Now you need to find out how customers in each group are performing relative to your business metrics.

Let’s say you’ve chosen to measure purchase amount on the business side and NPS on the CX side. What’s the median purchase amount for Promoters, Passives, and Detractors? How much do they differ? If they don’t differ much, this combination of metrics probably isn’t going to be very illuminating for you.

Once you know, for example, what loyalty is worth to your company, and you know the difference between Promoters and Passives when it comes to loyalty, then you can estimate what the ROI is of moving customers who are now Passives to Promoters. Now you know how much it’s worth to you to move customers to higher CX levels.

How do you find out how customers in each group are performing relative to your business metrics? Data is the key.

How to correlate customer data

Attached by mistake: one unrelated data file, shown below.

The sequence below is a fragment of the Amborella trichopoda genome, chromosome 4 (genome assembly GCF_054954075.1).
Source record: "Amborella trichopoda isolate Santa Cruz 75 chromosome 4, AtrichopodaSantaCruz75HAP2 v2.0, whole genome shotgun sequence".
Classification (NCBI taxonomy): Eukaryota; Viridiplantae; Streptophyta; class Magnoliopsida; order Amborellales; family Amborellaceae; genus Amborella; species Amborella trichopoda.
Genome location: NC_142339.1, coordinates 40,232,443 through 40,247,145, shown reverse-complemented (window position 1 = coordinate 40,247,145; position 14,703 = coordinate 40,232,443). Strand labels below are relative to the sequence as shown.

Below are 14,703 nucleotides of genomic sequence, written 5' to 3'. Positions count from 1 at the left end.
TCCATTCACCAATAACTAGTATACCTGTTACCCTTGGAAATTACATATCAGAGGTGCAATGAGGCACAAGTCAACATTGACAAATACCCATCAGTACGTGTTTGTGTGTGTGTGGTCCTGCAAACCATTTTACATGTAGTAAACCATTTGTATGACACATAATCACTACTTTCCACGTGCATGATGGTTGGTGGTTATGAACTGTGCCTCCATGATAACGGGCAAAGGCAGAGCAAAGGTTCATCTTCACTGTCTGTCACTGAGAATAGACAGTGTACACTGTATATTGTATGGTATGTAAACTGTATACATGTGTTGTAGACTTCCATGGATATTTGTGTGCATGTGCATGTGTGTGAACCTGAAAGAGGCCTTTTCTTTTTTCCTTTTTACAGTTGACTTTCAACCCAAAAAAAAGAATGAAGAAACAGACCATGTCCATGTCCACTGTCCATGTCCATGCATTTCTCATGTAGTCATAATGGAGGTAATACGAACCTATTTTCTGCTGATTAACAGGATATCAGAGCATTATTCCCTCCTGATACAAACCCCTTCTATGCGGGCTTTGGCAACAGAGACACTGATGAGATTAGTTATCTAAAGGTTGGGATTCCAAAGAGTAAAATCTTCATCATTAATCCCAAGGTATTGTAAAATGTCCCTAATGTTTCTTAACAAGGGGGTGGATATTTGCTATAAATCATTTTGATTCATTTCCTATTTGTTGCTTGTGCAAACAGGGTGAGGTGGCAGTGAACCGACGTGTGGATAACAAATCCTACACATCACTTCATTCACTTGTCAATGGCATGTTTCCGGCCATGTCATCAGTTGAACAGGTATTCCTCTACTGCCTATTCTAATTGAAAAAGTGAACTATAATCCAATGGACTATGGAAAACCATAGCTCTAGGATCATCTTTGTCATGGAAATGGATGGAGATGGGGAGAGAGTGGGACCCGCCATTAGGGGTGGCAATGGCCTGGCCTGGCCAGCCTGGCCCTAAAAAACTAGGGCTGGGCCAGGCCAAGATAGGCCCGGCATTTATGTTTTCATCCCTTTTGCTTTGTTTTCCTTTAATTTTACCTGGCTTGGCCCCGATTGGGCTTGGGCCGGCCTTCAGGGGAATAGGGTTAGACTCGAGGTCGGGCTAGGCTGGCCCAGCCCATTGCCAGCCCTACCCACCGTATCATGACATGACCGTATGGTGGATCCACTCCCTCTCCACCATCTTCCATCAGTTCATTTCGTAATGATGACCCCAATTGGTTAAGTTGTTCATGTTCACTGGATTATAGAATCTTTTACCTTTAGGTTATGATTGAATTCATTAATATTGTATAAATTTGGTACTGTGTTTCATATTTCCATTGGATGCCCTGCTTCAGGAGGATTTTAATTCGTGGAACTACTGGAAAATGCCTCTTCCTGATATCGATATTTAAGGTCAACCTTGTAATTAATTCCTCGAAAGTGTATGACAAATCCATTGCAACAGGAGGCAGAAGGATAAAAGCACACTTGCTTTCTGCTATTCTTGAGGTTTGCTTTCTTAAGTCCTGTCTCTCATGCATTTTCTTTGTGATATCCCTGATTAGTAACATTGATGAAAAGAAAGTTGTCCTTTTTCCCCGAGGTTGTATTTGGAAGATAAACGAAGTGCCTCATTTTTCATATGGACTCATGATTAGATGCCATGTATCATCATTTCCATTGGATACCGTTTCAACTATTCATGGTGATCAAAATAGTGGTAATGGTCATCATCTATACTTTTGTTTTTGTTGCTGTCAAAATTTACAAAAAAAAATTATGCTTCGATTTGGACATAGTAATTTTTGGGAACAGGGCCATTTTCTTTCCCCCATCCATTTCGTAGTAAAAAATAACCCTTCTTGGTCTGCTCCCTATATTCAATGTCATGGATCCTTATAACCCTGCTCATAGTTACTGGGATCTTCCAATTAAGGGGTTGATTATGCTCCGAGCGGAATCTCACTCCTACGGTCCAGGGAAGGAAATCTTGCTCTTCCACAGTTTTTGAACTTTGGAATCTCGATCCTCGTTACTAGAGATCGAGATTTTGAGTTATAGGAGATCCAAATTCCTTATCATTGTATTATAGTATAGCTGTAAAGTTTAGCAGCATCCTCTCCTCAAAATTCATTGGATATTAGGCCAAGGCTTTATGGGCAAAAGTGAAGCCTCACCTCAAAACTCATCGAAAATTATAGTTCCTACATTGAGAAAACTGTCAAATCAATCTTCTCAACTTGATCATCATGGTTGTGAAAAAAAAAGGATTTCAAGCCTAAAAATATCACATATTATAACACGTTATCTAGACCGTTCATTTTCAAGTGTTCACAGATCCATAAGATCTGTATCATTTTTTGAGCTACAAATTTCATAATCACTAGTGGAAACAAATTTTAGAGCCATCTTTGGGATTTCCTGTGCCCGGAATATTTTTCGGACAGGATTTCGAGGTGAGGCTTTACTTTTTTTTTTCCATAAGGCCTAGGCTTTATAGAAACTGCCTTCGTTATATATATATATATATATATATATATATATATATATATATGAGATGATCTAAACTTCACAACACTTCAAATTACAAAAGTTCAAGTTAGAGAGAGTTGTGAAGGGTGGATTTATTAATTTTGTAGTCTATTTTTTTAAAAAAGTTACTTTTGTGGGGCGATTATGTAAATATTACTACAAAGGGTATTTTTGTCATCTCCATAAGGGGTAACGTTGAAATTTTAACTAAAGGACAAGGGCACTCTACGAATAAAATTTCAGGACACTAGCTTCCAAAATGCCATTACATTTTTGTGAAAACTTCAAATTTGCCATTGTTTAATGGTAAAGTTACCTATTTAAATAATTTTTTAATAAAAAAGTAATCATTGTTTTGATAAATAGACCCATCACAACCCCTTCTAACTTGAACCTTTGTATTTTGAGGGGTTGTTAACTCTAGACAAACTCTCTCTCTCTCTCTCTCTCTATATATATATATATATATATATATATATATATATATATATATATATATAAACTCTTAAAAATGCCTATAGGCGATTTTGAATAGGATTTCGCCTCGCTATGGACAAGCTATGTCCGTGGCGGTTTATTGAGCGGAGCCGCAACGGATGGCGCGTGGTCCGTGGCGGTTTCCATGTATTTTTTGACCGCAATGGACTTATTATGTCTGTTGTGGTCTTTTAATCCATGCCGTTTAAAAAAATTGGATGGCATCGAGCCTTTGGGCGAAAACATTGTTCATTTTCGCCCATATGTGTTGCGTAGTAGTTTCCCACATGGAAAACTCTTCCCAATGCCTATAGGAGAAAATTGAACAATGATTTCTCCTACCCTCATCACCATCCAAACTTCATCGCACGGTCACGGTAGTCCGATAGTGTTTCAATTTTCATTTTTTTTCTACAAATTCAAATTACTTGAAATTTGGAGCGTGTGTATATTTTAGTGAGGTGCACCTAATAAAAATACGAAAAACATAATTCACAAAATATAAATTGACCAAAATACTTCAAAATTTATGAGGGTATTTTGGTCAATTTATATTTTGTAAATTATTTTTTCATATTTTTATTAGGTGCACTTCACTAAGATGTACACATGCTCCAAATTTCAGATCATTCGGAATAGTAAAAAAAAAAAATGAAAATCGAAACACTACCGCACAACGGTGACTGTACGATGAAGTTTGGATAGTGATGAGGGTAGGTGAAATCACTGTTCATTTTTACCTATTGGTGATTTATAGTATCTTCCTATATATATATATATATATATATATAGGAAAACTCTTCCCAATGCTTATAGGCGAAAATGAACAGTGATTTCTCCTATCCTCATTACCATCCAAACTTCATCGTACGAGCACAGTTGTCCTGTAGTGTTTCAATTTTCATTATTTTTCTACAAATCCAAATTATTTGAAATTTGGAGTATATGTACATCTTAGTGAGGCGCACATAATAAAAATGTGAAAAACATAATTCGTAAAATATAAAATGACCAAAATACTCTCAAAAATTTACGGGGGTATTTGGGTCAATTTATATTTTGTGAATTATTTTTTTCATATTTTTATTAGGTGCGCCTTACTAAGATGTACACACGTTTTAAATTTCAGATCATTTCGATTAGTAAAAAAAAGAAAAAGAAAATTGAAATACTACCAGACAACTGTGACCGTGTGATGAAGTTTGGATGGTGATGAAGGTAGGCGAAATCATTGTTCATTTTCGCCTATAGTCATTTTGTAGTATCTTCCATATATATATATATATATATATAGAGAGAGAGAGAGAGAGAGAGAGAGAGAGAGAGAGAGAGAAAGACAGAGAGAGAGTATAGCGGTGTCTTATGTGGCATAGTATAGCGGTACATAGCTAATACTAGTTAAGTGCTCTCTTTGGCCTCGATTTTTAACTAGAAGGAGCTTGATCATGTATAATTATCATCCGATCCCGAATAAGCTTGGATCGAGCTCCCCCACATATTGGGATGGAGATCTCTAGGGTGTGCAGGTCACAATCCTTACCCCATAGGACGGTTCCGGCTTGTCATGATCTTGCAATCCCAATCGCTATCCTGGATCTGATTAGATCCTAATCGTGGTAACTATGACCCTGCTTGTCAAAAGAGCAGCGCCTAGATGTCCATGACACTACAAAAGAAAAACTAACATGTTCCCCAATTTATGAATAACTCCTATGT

You should have a profile for every person who has ever made a purchase, opted in to receive emails, or created an account online that includes their contact information, demographic data, activities, and notes.

Don’t forget about prospects. The Tempkin Group survey found that less than 20% of companies believe they do a good job measuring satisfaction for non-customers, including prospects and former customers.

You want all that data in one place to make everything easier. First, it means customer service agents and salespeople both know where to go to get important background information on customers and prospects, which helps them personalize the interaction and waste less of the customer’s time rehashing information your brand should already have close at hand.

But for our purposes today, the main benefit of consolidating the information is to make the analysis easier.

Not only should you consolidate customer data, but you should set your systems up so information flows in and updates automatically in real time.

Okay, so how do you do this? Software!